• 8.14.14   Sara Cooper Puts Designer Apparel in a New Context for Hunger TV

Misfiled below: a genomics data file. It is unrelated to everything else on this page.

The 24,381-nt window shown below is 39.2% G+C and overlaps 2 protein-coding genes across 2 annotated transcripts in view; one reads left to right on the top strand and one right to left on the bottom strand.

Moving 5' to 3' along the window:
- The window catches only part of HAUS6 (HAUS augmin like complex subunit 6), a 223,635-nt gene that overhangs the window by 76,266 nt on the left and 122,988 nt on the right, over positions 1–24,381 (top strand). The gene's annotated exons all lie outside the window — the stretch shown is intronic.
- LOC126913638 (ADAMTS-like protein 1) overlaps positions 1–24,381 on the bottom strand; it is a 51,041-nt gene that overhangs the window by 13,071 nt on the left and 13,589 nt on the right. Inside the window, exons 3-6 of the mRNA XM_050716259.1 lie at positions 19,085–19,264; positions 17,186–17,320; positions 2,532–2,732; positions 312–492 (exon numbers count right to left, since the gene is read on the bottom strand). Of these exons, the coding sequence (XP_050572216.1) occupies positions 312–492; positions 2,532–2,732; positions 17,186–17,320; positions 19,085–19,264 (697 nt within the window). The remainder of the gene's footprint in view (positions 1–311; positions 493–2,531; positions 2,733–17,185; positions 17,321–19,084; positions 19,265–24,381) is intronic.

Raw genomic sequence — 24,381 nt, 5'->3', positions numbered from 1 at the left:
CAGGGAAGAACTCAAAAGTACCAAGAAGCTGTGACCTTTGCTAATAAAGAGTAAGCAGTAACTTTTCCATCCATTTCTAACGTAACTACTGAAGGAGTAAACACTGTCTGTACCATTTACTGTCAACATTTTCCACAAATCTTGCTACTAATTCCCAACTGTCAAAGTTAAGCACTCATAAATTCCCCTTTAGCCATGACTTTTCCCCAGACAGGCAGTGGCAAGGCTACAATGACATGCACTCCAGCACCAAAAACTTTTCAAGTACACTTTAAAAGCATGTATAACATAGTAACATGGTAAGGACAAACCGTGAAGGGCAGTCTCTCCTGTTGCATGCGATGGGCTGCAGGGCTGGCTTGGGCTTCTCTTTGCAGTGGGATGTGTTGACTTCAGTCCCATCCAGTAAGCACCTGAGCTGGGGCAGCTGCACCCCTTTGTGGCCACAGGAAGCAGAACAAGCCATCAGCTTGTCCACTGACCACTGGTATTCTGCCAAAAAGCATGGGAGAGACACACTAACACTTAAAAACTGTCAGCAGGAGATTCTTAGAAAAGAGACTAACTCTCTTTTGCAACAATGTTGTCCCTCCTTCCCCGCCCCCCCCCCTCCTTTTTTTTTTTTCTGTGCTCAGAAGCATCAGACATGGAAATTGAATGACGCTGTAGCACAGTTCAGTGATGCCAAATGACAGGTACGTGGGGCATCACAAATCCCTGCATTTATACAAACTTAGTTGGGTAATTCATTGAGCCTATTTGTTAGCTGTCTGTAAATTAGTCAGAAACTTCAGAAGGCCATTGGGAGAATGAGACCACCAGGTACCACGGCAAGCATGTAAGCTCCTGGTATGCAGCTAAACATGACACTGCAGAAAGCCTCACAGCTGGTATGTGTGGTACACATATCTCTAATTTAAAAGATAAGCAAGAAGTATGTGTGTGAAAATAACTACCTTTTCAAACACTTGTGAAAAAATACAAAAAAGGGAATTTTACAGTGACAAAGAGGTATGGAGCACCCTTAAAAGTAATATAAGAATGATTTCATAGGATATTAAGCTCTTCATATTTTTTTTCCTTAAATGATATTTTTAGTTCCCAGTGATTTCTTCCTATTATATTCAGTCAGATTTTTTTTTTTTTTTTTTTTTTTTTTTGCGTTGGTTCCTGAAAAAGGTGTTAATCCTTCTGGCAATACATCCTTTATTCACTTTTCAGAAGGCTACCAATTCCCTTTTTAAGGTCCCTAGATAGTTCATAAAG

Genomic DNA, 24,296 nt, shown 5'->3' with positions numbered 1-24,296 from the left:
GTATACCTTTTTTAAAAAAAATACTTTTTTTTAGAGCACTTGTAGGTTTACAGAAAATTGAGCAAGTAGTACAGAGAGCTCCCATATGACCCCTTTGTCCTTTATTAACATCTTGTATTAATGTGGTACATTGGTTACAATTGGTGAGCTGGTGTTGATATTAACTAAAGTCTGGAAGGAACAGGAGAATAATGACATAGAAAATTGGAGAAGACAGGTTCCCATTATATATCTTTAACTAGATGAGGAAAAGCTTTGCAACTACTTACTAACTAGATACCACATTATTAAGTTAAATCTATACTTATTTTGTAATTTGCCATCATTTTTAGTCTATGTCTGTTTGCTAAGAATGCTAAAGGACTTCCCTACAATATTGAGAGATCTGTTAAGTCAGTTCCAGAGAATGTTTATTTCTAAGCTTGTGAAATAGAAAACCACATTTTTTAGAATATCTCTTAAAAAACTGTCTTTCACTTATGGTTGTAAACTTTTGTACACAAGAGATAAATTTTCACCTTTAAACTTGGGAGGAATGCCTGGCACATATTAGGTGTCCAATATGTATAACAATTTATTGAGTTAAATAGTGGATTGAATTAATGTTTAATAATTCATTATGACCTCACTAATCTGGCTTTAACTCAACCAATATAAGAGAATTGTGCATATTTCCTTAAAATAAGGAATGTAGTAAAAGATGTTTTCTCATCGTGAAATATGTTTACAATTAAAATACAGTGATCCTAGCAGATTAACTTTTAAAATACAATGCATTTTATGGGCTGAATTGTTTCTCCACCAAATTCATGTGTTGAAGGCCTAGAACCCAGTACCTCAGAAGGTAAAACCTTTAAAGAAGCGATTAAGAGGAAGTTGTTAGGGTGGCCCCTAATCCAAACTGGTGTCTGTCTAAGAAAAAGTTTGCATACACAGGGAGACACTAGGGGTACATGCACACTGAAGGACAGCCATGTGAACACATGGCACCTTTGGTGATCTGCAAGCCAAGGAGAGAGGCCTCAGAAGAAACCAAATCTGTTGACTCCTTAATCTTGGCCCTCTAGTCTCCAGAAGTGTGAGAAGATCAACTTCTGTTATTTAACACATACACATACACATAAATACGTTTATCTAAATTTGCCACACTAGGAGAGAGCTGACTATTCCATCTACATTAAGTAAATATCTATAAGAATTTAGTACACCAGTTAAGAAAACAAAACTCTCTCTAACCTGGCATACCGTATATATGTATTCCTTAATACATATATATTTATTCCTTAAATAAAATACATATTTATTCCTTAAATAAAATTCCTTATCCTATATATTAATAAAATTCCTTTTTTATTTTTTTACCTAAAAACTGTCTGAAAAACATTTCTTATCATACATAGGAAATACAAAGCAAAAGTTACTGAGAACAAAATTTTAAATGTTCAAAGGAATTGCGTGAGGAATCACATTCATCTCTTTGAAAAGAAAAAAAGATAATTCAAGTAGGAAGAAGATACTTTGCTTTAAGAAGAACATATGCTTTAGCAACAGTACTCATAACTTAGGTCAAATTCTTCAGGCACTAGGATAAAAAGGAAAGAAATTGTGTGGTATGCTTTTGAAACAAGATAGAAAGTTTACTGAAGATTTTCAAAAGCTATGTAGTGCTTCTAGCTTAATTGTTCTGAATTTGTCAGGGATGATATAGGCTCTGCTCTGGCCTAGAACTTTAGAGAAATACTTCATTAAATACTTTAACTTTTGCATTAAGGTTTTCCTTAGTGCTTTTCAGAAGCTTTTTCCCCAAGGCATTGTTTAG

Runway shows are just that: shows. The clothes are real, the girls are real, but everything else is a construction of an idea that is intentionally unrealistic. For Stylist Sara Cooper, that’s great, but it’s not the way the clothes should be presented when the show is over. “I think showing head to toe runway looks, like $5000 dresses, the way they’re shown on the runway isn’t that interesting,” she says. She loves clothes like that, but she likes to put them in a different context. Her latest work for Hunger TV with Nick Thompson follows that point of view. For their story, The Wanderer, Sara used pieces from Peter Pilotto, Peter Som, and 3.1 Phillip Lim. To the average reader, a feathered dress paired with adidas Stan Smith sneakers is a bold, aggressive style choice. But to Sara, it’s just the way she sees things. She doesn’t have a bone to pick, it comes about naturally. “It just sort of happens,” she says. “I try to really feel it out and respond to the girl, and the background, obviously the hair and make up, but the girl a lot.” Responding to the clothes, the model, and the surroundings she’s able to create looks that are fresh for her, and certainly for us. “I try to bring high fashion stuff down to earth,” she explains. The photographer Nick Thompson is from London and was really into using New York City as the background. But this isn’t the nighttime shot on Fifth Avenue with steam billowing from a manhole and the Empire State Building in the background. This is the New York inside parking garages, in front of electric regulators, in a cab riding past vast apartment buildings. This is the New York known only to New Yorkers. Sara and Nick were going for something that the inducted would recognize because they wanted it to be realistic. “A model off duty type of vibe,” she says. What Sara has brought to this is a new way to look at designer apparel in a way that is uniquely her take. "I’m not really drawn to anything too serious," she says. But the way she's allowed us to rethink what designer clothes are is pretty serious.